How can I donate a kidney to someone who I know is in need?


First of all, educate yourself. You can start by contacting your medical center’s transplant center and speaking with a donor coordinator to learn all you can about the evaluation and donation process. In addition, speak with a former donor. It is important for you to learn if this is something you can really do – both logistically and medically.

Riverside Health System

Within the United States, living donations of a kidney can be made to a family member, friend, or anyone on the waiting list. Living donations are arranged through one of several transplant centers throughout the U.S. Before being considered as a donor, the individual must undergo a complete physical, as well as a psychosocial evaluation at the transplant center where the donation will be made.

This answer is based on source information from the U.S. Department of Health and Human Services.

Donation of a kidney is the most commonly performed type of living organ donation. Often, a family member or friend may offer to donate a kidney to a patient in need. There is little risk to the donor, because the remaining kidney enlarges to absorb the workload that both kidneys previously shared.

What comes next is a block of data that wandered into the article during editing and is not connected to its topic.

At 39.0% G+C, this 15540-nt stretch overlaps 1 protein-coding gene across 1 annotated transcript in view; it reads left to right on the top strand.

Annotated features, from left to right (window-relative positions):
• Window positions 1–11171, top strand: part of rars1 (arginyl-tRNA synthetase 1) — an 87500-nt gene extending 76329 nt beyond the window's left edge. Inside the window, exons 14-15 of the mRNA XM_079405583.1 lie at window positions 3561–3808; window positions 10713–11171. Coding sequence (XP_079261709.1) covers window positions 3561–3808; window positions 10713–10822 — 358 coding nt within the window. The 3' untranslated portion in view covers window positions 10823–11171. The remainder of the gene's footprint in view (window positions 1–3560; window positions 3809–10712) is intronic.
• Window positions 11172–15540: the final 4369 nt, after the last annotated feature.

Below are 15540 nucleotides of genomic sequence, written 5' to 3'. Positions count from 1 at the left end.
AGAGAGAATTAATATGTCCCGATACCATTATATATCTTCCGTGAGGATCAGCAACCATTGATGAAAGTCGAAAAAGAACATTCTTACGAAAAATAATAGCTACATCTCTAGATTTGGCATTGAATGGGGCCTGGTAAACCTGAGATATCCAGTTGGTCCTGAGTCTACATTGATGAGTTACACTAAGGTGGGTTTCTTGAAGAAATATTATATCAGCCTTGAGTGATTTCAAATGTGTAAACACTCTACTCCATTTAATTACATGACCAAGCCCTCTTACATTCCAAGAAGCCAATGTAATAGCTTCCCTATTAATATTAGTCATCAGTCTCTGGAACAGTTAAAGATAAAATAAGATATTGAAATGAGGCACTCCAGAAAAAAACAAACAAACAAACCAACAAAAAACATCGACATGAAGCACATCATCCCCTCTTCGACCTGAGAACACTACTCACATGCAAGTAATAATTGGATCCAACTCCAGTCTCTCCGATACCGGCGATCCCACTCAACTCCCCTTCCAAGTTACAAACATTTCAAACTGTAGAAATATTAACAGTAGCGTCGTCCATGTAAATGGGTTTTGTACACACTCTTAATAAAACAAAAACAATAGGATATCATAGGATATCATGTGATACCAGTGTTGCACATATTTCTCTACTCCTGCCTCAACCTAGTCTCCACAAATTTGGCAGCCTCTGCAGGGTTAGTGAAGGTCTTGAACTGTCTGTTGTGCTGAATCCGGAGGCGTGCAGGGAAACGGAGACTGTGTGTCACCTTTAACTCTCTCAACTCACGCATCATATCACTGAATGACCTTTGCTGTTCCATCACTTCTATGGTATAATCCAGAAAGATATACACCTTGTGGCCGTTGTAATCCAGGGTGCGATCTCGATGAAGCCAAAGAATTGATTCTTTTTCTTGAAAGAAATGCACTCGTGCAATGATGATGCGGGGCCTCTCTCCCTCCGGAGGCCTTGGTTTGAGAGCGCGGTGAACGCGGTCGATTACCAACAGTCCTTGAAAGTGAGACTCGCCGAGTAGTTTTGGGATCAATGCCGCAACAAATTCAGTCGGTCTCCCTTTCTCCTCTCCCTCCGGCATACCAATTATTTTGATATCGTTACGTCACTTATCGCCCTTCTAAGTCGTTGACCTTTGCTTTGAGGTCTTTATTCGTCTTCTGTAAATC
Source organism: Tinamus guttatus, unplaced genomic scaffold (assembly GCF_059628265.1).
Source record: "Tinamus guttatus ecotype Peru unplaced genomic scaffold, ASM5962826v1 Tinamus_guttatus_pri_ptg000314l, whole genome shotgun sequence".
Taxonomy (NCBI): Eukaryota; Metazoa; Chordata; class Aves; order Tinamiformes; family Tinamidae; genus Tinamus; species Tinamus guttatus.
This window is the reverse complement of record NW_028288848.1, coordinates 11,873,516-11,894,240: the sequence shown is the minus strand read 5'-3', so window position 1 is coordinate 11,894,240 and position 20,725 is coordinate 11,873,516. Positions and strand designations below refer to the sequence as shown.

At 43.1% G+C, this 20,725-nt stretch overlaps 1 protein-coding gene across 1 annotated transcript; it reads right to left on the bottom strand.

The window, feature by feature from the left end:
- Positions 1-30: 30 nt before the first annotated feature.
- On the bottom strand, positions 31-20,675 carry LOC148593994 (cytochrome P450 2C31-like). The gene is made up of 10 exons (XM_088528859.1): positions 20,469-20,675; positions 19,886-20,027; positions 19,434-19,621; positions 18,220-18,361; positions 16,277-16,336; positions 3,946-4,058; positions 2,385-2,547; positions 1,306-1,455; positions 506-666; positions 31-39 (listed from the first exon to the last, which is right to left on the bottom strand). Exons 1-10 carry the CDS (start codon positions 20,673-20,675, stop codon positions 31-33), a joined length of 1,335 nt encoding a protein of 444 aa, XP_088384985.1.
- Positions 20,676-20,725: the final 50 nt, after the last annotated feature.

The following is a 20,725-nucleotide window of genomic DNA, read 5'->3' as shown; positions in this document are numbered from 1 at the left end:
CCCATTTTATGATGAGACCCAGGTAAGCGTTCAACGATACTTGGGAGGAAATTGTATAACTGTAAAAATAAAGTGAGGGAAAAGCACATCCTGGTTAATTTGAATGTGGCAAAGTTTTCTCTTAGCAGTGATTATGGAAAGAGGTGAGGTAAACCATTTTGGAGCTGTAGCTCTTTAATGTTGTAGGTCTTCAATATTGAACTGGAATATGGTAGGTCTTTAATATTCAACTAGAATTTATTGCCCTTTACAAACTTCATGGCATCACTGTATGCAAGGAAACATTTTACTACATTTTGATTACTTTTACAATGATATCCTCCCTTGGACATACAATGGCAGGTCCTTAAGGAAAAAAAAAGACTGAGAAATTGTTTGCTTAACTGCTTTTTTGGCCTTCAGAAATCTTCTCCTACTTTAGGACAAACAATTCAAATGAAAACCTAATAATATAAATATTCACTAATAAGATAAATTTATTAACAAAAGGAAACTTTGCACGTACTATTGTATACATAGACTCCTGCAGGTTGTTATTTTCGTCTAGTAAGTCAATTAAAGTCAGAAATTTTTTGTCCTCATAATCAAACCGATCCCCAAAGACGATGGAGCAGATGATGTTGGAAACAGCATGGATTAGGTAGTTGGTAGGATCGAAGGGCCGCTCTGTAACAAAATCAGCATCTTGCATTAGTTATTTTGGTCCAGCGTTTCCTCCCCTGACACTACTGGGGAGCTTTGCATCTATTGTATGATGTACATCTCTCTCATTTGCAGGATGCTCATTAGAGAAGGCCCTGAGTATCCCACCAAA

At NewYork-Presbyterian Hospital, potential kidney donors must undergo extensive testing and interviews to determine eligibility to donate. The Independent Donor Advocate Team is dedicated to the health and well-being of potential live donors. This team, which consists of a nephrologist (kidney specialist), surgeon, transplant coordinator, social worker, and psychiatrist, serves as advocate solely for donors and acts completely independently of the needs of recipients. Anyone considering kidney donation will work with the Independent Donor Advocate Team to learn about the procedure, and to arrive at the decision that is best for himself or herself.

Continue Learning about Kidney Donation

Important: This content reflects information from various individuals and organizations and may offer alternative or opposing points of view. It should not be used for medical advice, diagnosis or treatment. As always, you should consult with your healthcare provider about your specific health needs.